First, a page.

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Data Centers Power a Big Change in Computing

But their energy use is the subject of growing concern and criticism. Transcript of radio broadcast:

This is the VOA Special English Economics Report.

The Internet is sometimes described as a cloud -- a big, borderless area of computing power. But this power has to come from somewhere.

Data centers are buildings full of servers. These powerful computers store, process and move information. They make the Web work.

"Server farms" contain thousands of machines -- millions in all at data centers worldwide. And there is strong demand for more as a major change takes place in computing.

Tasks traditionally done with software stored on a personal computer are now increasingly offered as services on the Internet.

Google Apps, for example, combines e-mail, word processing and other applications. Groups can work together online without the need for special software.

Other companies, including and Microsoft, also offer software as a service.

Rich Miller is editor of Data Center Knowledge. He says the number of data centers has jumped in the last three or four years. But all that computing power takes another kind of power which also has to come from somewhere.

Data centers need energy not only to operate their servers but to cool and protect their systems.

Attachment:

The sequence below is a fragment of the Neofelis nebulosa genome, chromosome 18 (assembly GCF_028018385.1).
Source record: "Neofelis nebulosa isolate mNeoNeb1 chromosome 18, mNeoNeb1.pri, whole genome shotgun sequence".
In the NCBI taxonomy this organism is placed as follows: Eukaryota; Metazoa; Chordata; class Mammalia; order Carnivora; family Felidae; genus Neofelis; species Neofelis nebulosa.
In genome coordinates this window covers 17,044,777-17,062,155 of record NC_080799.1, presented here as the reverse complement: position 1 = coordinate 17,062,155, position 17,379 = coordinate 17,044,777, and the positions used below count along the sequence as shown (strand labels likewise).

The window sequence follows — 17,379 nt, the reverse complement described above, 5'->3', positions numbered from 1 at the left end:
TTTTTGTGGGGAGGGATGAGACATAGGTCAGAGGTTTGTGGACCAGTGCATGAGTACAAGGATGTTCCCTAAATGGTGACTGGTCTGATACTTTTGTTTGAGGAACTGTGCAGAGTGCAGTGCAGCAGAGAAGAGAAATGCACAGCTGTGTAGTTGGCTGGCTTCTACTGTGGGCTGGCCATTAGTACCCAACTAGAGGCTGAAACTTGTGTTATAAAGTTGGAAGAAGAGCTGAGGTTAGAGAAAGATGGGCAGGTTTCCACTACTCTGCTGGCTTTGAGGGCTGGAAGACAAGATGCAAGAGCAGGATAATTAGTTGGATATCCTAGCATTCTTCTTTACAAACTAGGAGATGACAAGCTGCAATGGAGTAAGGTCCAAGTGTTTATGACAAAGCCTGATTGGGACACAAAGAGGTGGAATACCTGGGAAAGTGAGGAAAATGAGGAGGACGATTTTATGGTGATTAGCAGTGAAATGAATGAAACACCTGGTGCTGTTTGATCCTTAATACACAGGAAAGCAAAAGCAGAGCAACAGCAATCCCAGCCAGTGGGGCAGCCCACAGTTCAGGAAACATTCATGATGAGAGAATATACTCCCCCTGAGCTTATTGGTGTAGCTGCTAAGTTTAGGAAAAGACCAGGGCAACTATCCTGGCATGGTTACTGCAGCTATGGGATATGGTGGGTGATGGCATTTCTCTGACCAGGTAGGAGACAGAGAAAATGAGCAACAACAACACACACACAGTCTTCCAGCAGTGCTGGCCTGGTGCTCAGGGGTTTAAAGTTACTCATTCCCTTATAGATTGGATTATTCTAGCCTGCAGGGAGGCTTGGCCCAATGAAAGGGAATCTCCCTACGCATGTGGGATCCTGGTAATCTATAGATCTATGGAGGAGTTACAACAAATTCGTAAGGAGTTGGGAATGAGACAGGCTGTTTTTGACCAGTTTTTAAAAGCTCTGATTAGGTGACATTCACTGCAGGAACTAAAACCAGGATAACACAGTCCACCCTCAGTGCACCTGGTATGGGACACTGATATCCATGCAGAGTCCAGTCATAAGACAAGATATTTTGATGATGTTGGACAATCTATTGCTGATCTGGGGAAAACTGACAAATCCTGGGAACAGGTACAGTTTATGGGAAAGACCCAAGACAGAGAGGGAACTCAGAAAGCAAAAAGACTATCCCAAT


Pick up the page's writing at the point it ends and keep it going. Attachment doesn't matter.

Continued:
The Environmental Protection Agency says the United States has about ten thousand data centers. The E.P.A. estimates that they use almost two percent of the country's electricity. In two thousand six, the most recent year reported, power costs reached four and a half billion dollars.

The amount and cost of energy use by data centers is the subject of growing concern and criticism. Some data centers use only about twenty to thirty percent of their computing power.

Using wind power or other renewable energy for data centers could help the situation. Another answer is to make servers more energy-efficient. The E.P.A. has recently set rules for measuring and rating the energy use of servers.

Still another solution may come from virtualization. This lets one server work like several. Usually, a server runs a single operating system, like Linux or Windows. Virtualization lets both run at the same time.

Rich Miller at says the need for data centers will only increase as the Internet becomes more central to everyday life.

As applications are becoming more complex, so are data centers. Many companies are having trouble finding enough skilled people to manage them.

And that's the VOA Special English Economics Report, written by Mario Ritter. I'm Steve Ember.